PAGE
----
The J-pipe Express

Page Type Page Type: Route
Location Lat/Lon: 38.86470°N / 104.9639°W
Additional Information Route Type: Hike (3 hours)
Additional Information Time Required: Half a day
Additional Information Difficulty: Class 2
Sign the Climber's Log


If you're looking for a hike that gets away from the hustle and bustle of the "highway" in the local Colorado Springs area that is Barr Trail, here's a great little hike for you, and you get to bag a great little mountain in the meantime! I was able to make it in just about 90 minutes up, and 50 minutes down, though I was running most of the way.


First of all, park at the Barr Trail trailhead, if you're starting way early in the day (before 5:30AM in the summer) or late in the day after the traffic dies down. To get there, take Rt 24 west from Colorado Springs and take the first exit in Manitou Springs. Take a right off the exit into the tourist-like town. After a mile or so, hunt for the COG RAILWAY sign pointing to your left down Ruxton Ave. Go past the Cog Railway depot and parking lot until you see a "Dead End" sign and little sign pointing to the right to the "Barr Trail." This is Hydro St (here's map). Drive up to the top of the hill and look for a parking space. If it's after 5:30AM in the summertime, don't even bother, and drive back down to Ruxton Ave. to look for a parking spot.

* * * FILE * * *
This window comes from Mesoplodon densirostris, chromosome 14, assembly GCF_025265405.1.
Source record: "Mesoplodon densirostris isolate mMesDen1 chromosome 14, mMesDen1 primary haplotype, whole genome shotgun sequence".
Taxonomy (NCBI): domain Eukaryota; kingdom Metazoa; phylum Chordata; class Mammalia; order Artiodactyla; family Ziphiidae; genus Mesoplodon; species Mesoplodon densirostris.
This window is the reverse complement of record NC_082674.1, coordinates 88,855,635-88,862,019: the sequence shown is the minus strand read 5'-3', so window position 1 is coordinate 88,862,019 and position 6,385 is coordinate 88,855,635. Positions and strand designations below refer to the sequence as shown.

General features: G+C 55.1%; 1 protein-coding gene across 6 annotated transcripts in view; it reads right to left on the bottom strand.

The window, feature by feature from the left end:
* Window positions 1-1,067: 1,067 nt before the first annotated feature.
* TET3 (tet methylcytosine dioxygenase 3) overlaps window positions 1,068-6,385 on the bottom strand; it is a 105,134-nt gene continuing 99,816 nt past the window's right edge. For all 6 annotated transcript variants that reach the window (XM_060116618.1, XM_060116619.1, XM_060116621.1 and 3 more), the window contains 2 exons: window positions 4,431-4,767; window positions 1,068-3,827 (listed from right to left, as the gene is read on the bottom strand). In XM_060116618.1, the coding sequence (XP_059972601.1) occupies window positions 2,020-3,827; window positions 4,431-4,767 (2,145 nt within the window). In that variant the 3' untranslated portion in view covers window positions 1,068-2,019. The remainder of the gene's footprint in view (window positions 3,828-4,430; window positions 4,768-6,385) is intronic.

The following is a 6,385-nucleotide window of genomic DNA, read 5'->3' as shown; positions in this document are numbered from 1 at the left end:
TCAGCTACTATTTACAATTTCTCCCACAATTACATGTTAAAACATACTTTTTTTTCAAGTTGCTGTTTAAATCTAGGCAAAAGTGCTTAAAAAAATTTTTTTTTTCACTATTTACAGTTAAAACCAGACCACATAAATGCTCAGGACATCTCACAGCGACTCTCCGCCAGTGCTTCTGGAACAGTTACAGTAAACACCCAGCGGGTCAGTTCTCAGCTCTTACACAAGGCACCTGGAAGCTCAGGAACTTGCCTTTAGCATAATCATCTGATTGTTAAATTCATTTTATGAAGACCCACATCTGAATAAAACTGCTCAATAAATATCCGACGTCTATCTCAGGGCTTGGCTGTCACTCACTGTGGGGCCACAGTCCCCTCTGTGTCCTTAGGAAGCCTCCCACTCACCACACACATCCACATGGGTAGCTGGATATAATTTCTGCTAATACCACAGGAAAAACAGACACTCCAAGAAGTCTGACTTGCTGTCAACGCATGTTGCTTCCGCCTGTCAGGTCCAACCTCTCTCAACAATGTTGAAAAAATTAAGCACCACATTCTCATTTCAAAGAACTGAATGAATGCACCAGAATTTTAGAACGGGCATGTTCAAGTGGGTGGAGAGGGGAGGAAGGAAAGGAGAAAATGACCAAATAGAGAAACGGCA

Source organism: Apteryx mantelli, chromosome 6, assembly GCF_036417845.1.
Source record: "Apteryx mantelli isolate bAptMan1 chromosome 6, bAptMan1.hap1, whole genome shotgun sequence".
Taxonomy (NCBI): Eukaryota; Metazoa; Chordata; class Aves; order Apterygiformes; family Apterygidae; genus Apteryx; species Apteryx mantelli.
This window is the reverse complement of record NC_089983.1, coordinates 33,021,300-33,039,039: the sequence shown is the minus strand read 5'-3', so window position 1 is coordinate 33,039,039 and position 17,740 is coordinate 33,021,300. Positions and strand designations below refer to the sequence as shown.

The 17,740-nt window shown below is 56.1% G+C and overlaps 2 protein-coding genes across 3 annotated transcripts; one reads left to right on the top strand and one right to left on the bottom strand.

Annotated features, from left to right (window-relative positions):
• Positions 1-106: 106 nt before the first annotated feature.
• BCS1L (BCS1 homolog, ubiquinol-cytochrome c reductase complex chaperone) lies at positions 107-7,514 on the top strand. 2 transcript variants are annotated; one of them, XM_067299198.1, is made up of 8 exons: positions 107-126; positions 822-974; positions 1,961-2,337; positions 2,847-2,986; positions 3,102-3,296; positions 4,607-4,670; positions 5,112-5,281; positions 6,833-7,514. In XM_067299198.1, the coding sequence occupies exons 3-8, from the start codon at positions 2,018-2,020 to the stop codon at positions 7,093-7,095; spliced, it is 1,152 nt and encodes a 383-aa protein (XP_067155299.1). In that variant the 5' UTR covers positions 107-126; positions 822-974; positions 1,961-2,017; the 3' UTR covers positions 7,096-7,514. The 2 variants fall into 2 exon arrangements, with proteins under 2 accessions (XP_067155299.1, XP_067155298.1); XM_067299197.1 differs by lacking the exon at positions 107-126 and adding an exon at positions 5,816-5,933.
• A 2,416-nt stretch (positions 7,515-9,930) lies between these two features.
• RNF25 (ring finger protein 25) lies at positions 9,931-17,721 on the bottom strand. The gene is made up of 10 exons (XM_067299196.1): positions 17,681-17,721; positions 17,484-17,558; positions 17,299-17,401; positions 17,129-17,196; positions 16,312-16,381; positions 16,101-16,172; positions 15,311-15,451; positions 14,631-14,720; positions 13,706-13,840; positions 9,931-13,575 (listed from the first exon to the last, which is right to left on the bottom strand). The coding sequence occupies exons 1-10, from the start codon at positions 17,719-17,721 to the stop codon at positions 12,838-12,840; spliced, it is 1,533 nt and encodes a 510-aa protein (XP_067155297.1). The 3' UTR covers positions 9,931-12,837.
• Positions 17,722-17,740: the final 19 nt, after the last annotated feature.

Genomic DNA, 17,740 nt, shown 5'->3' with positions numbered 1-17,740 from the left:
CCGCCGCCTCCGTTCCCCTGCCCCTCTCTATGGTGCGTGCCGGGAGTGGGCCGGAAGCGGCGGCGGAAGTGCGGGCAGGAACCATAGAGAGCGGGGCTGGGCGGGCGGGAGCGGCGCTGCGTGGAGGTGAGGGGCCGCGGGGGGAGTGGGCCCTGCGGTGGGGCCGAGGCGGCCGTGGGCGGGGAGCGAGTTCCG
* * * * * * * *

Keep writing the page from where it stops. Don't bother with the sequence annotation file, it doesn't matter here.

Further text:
Finding the "Incline"

After you've parked, find your way down to Ruxton Ave. and look for the Cog Railway station. You can't miss the big red building. Across from this building is a parking lot. Go into this parking lot and go to the extreme west side. Go to the back of the parking lot and look for a small trail that goes up the hill. There's a cement parking "block" actually situated 5 ft up the hill to keep the rocks from falling. Climb up here, and head up and to the right. A minute later, you'll come upon a railroad-tie laden trail that goes straight up the mountain. This is the "Incline," what was formerly another of the Cog Railway's attractions. The train stopped running in 1990, and even though most of the trail is on private property, you'll see literally hundreds of people walking, jogging, or running up it in any given day. Take a deep breath and head up the trail. Yeah, you'll be hating life in a little bit, I promise!